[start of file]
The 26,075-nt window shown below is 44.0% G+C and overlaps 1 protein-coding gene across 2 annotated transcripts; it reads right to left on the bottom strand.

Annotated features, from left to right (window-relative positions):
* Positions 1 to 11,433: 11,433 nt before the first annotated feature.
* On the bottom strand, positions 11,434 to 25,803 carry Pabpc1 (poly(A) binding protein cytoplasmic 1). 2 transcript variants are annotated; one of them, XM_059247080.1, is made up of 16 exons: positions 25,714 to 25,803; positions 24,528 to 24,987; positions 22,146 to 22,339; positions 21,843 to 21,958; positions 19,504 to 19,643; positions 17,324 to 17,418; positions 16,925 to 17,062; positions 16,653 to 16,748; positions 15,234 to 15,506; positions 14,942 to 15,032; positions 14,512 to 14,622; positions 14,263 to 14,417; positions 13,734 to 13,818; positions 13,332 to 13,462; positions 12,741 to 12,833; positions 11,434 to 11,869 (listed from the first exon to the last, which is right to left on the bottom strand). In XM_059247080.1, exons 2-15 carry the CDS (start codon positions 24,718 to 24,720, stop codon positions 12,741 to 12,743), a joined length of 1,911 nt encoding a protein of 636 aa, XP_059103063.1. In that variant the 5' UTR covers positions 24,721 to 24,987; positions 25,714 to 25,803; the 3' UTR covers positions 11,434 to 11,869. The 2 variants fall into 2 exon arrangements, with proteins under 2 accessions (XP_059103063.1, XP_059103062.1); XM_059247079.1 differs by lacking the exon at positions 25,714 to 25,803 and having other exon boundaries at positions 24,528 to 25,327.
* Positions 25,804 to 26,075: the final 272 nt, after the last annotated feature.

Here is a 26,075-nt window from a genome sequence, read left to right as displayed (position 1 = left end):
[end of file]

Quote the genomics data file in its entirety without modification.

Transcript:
The 26,075-nt window shown below is 44.0% G+C and overlaps 1 protein-coding gene across 2 annotated transcripts; it reads right to left on the bottom strand.

Annotated features, from left to right (window-relative positions):
* Positions 1 to 11,433: 11,433 nt before the first annotated feature.
* On the bottom strand, positions 11,434 to 25,803 carry Pabpc1 (poly(A) binding protein cytoplasmic 1). 2 transcript variants are annotated; one of them, XM_059247080.1, is made up of 16 exons: positions 25,714 to 25,803; positions 24,528 to 24,987; positions 22,146 to 22,339; positions 21,843 to 21,958; positions 19,504 to 19,643; positions 17,324 to 17,418; positions 16,925 to 17,062; positions 16,653 to 16,748; positions 15,234 to 15,506; positions 14,942 to 15,032; positions 14,512 to 14,622; positions 14,263 to 14,417; positions 13,734 to 13,818; positions 13,332 to 13,462; positions 12,741 to 12,833; positions 11,434 to 11,869 (listed from the first exon to the last, which is right to left on the bottom strand). In XM_059247080.1, exons 2-15 carry the CDS (start codon positions 24,718 to 24,720, stop codon positions 12,741 to 12,743), a joined length of 1,911 nt encoding a protein of 636 aa, XP_059103063.1. In that variant the 5' UTR covers positions 24,721 to 24,987; positions 25,714 to 25,803; the 3' UTR covers positions 11,434 to 11,869. The 2 variants fall into 2 exon arrangements, with proteins under 2 accessions (XP_059103063.1, XP_059103062.1); XM_059247079.1 differs by lacking the exon at positions 25,714 to 25,803 and having other exon boundaries at positions 24,528 to 25,327.
* Positions 25,804 to 26,075: the final 272 nt, after the last annotated feature.

Here is a 26,075-nt window from a genome sequence, read left to right as displayed (position 1 = left end):